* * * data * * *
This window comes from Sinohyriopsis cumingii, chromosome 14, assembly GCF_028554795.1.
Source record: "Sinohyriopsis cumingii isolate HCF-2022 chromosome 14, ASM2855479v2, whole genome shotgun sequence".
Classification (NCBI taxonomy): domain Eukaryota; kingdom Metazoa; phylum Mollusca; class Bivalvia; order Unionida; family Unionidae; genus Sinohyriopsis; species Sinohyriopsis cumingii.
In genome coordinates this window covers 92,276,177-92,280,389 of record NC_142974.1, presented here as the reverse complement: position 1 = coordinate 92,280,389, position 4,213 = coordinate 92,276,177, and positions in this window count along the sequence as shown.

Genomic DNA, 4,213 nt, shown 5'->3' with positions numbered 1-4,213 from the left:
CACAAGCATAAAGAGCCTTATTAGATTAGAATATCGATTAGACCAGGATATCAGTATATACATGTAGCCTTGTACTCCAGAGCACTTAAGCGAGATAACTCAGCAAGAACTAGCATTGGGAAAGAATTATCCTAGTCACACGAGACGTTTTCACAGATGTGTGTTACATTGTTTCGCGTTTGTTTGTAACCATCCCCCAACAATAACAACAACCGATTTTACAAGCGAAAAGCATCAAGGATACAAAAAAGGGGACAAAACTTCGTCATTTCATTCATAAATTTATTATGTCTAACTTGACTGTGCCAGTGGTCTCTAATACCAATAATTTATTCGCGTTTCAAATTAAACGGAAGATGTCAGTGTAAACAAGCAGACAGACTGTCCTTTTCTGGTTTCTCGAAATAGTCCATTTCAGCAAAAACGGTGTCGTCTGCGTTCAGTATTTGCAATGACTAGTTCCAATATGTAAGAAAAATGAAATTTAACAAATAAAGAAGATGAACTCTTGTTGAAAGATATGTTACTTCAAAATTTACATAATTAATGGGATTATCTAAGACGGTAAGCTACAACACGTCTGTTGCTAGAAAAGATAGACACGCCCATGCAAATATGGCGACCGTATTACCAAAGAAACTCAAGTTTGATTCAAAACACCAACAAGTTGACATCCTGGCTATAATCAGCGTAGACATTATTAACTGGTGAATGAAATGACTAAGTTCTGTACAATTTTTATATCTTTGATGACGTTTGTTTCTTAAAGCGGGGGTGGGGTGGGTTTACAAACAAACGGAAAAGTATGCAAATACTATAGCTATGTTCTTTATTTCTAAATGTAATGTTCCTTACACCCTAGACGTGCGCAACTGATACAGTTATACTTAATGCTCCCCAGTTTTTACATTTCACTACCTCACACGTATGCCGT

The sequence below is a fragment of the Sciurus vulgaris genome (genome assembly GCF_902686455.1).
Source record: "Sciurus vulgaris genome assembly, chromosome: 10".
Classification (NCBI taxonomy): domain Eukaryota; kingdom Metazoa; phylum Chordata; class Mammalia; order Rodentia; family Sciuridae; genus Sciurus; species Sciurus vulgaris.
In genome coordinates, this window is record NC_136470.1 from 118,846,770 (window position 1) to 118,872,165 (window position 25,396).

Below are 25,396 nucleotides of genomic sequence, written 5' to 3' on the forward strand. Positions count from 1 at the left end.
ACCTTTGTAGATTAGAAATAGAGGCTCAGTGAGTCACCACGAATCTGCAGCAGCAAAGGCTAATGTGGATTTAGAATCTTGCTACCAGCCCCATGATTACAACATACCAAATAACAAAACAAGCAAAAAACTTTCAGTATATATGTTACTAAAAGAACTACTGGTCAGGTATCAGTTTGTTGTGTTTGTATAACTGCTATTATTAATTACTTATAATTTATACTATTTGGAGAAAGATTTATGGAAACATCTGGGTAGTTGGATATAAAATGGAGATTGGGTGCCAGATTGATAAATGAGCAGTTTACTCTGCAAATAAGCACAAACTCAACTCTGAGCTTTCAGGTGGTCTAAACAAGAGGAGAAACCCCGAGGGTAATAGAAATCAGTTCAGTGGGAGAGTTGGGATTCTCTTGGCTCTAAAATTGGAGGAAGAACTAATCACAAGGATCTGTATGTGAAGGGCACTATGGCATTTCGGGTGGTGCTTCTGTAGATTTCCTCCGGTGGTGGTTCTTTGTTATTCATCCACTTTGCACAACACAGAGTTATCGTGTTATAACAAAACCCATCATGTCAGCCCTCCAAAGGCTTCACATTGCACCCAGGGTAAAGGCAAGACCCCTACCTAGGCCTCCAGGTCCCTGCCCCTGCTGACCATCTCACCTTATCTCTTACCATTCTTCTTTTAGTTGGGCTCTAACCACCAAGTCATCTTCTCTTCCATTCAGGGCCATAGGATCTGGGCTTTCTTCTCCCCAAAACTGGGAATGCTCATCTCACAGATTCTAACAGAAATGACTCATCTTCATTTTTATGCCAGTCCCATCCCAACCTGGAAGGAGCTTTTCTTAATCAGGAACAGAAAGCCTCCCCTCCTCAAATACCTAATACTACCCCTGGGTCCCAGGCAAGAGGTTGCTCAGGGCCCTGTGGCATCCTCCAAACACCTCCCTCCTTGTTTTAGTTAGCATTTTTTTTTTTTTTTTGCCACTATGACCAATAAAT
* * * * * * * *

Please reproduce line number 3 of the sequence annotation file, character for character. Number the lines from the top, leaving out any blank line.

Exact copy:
Classification (NCBI taxonomy): domain Eukaryota; kingdom Metazoa; phylum Mollusca; class Bivalvia; order Unionida; family Unionidae; genus Sinohyriopsis; species Sinohyriopsis cumingii.